• The Marxian theory of ideology predicts that the ruling ideas in any well functioning society will be ideas that promote the interests of the ruling class in that society, i.e., the class that is economically dominant. By the “ruling ideas” we should understand Marx to mean the central moral, political and economic ideas that dominate discussion in the mass media and in the corridors of power in that society. The theory is not peculiar to Marx, since the “classical realists” of antiquity like the Sophists and Thucydides advanced essentially the same theory: the powerful clothe their pursuit of self-interest in the garb of morality and justice. When Marx says that, “The ideas of the ruling class are in every epoch the ruling ideas” (The German Ideology) and that, “Law, morality, religion are to [the proletariat] so many bourgeois prejudices, behind which lurk in ambush just as many bourgeois interests” (The Communist Manifesto), he is simply translating in to Marxian terms the Sophistic view “that the more powerful will always take advantage of the weaker, and will give the name of law and justice to whatever they lay down in their own interests.” (W.K.C. Guthrie, The Sophists (1971), p. 60).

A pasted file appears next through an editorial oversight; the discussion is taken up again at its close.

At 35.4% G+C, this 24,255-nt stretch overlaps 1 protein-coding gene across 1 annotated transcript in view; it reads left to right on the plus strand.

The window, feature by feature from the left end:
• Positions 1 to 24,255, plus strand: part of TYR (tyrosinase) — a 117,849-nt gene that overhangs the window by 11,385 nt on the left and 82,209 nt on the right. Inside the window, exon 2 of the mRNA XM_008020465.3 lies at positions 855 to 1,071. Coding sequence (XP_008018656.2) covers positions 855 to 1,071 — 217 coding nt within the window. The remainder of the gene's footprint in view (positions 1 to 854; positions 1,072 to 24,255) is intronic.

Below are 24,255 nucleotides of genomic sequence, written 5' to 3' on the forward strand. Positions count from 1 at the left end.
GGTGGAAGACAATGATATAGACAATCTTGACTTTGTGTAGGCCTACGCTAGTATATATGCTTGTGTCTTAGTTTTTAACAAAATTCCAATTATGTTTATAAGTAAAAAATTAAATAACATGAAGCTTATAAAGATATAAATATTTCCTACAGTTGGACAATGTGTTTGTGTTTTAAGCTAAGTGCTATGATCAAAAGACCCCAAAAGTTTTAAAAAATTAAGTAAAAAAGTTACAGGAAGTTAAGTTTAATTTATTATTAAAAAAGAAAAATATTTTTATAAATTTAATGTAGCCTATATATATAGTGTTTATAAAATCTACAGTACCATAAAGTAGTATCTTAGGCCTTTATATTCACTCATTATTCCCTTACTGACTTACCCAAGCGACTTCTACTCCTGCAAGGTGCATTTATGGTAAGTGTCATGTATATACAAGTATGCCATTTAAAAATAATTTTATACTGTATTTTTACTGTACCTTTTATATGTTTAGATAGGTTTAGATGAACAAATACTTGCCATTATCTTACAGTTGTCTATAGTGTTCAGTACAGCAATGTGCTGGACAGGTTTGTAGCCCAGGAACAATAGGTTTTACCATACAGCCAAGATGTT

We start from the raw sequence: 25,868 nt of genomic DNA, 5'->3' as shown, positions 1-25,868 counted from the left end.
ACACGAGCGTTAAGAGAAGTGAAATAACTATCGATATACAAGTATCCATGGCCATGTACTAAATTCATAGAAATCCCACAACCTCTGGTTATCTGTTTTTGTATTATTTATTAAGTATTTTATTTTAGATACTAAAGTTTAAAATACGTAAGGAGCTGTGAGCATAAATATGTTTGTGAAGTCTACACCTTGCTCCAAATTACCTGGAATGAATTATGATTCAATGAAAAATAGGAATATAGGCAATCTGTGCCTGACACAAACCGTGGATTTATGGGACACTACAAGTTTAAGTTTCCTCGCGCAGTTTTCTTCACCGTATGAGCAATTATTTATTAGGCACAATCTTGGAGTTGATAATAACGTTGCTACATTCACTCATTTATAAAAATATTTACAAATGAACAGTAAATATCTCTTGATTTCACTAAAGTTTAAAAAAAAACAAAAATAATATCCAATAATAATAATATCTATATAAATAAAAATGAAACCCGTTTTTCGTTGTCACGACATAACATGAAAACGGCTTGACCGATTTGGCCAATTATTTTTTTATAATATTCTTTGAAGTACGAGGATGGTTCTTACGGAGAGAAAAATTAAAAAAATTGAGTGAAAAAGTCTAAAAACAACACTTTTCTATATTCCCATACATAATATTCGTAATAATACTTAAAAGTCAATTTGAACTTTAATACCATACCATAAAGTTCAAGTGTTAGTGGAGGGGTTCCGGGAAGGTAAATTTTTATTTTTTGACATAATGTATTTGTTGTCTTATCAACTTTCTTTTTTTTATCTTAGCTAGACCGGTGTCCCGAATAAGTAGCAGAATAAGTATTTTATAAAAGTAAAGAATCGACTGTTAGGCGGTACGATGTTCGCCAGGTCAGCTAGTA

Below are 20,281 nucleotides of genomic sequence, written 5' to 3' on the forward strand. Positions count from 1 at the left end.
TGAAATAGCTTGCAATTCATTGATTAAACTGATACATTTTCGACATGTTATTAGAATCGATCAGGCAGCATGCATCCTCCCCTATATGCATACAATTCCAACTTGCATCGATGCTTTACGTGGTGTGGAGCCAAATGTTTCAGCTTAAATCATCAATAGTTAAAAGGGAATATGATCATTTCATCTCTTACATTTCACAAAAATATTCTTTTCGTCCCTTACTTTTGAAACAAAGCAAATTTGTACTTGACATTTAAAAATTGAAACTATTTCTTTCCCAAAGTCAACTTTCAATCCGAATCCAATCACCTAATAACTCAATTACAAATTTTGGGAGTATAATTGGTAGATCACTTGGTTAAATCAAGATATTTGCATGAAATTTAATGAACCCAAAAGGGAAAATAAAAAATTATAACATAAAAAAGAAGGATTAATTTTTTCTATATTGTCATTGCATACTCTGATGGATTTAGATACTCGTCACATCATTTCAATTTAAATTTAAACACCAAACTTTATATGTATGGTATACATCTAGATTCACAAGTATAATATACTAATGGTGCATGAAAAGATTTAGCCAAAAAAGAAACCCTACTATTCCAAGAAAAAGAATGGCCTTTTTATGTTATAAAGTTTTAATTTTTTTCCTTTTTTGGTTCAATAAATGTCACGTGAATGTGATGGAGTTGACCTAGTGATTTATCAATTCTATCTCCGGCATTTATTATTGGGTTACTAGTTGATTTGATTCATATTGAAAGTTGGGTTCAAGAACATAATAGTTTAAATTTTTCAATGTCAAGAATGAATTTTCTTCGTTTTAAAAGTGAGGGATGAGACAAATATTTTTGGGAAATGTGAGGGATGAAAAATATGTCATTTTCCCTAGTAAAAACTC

• Rosen suggests that the rule of the few might simply be the result of coordination problems confronting the many in overthrowing the few. … The coordination problem explanation of why the few rule the many is that the many can’t coordinate their behavior to overthrow the few, but the actual phenomenon the Marxist theory explains is that the many don’t even see the need to overthrow the few, indeed, don’t even see that the few rule the many!